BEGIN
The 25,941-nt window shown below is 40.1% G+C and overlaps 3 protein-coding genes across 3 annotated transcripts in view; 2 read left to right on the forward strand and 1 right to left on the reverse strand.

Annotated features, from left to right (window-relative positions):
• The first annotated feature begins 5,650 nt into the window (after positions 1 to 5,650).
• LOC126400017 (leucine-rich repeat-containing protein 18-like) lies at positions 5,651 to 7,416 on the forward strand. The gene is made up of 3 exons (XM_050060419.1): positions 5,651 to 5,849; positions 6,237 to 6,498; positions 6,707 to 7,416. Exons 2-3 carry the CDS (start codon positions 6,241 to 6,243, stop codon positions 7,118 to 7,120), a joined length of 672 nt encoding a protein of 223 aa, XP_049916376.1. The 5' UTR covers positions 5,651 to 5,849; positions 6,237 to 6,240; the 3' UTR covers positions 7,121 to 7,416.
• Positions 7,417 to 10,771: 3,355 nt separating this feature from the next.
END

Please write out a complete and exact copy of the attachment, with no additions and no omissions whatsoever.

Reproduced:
The 25,941-nt window shown below is 40.1% G+C and overlaps 3 protein-coding genes across 3 annotated transcripts in view; 2 read left to right on the forward strand and 1 right to left on the reverse strand.

Annotated features, from left to right (window-relative positions):
• The first annotated feature begins 5,650 nt into the window (after positions 1 to 5,650).
• LOC126400017 (leucine-rich repeat-containing protein 18-like) lies at positions 5,651 to 7,416 on the forward strand. The gene is made up of 3 exons (XM_050060419.1): positions 5,651 to 5,849; positions 6,237 to 6,498; positions 6,707 to 7,416. Exons 2-3 carry the CDS (start codon positions 6,241 to 6,243, stop codon positions 7,118 to 7,120), a joined length of 672 nt encoding a protein of 223 aa, XP_049916376.1. The 5' UTR covers positions 5,651 to 5,849; positions 6,237 to 6,240; the 3' UTR covers positions 7,121 to 7,416.
• Positions 7,417 to 10,771: 3,355 nt separating this feature from the next.